Updated on July 24 at 6:33 p.m. ET
Of all the issues involved in the Israeli-Palestinian conflict, none is more sensitive than the status of Jerusalem, which both sides claim as their capital. But the delicate status quo surrounding the holy city has been threatened in recent weeks following the installation of new security measures at the entrance of the Old City’s holy compound, culminating in the biggest crisis the site has seen in years.
It started with metal detectors. Two days after a July 14th incident in which two Israeli policeman were fatally shot by three Palestinian citizens of Israel outside the compound—known as the Noble Sanctuary to Muslims and the Temple Mount to Jews—Israel installed new security cameras and metal detectors at its entrances. Though metal detectors have long been used at the compound’s entrances for non-Muslims, they’ve never been used at the entrances for Muslim worshippers.
The installation of the metal detectors prompted immediate backlash from Palestinian leaders, who characterized the move as a violation of sovereignty rather than one aimed at security. It also resulted in widespread protests throughout the city, with thousands of people opting to pray on the streets surrounding the Old City rather than pass through the metal detectors to get to Al Aqsa mosque, which stands on the compound’s site. Some of the protests turned violent, with clashes between protesters and Israeli authorities resulting in hundreds of injuries and the deaths of at least three Palestinians.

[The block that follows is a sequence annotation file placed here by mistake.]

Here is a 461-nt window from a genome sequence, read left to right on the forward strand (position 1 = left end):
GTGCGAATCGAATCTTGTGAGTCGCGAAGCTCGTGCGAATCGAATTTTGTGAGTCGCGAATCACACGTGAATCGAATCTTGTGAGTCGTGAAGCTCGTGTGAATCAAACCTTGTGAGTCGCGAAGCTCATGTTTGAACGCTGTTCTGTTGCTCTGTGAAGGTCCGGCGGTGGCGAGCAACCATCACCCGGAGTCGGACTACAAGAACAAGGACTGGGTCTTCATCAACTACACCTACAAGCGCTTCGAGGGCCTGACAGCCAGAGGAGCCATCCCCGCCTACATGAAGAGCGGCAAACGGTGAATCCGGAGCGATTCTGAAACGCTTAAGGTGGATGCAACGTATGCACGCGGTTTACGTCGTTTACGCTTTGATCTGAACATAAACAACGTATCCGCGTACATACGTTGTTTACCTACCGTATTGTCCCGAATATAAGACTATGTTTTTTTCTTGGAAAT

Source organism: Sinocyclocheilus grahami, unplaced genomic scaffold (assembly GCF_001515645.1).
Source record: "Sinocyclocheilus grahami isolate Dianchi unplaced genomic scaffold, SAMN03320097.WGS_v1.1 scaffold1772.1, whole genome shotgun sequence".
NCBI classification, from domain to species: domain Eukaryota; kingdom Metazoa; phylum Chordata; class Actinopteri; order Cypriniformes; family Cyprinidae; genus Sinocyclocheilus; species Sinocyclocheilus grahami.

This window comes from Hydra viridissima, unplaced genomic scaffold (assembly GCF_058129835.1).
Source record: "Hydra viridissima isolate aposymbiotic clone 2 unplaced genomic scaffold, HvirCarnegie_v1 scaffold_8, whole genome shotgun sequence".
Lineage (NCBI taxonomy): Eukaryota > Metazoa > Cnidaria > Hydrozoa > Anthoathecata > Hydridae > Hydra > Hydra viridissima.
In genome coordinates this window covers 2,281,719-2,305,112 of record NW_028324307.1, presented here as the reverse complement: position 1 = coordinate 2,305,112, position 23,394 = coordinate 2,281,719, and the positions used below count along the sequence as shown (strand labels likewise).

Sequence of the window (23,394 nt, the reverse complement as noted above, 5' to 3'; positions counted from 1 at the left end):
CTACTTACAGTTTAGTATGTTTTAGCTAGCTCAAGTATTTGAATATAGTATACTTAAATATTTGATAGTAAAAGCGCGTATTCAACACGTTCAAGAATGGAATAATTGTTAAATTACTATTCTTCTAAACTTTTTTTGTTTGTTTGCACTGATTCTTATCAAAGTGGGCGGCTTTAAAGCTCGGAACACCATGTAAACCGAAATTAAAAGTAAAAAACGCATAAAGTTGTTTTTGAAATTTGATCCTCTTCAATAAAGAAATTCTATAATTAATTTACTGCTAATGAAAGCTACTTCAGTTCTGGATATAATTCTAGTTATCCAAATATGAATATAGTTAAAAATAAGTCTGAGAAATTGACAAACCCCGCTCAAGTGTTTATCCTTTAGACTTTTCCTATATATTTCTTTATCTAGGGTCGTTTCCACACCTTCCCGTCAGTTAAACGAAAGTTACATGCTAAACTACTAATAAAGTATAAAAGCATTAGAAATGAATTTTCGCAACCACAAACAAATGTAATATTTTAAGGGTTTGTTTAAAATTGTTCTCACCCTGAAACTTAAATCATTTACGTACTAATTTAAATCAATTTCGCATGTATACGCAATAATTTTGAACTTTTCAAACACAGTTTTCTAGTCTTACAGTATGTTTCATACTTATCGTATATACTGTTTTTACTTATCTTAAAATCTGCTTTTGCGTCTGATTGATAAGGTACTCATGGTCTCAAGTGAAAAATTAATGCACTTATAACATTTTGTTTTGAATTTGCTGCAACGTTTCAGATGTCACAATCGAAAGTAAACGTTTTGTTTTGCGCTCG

The violence hasn’t been confined to Jerusalem. On Friday, three Israelis were killed in a stabbing attack in the West Bank settlement of Halamish. The assailant, a 20-year-old Palestinian, wrote in a Facebook post he was motivated by the ongoing conflict over access to Al Aqsa. In Jordan, which serves as the custodian of the compound and with whom Israel has a peace treaty, two Jordanians were fatally shot Sunday at the heavily guarded Israeli embassy in Amman after one of the men stabbed an Israeli security guard. Though Jordanian authorities sought to question the embassy guard, Israel had denied Amman’s request, citing diplomatic immunity.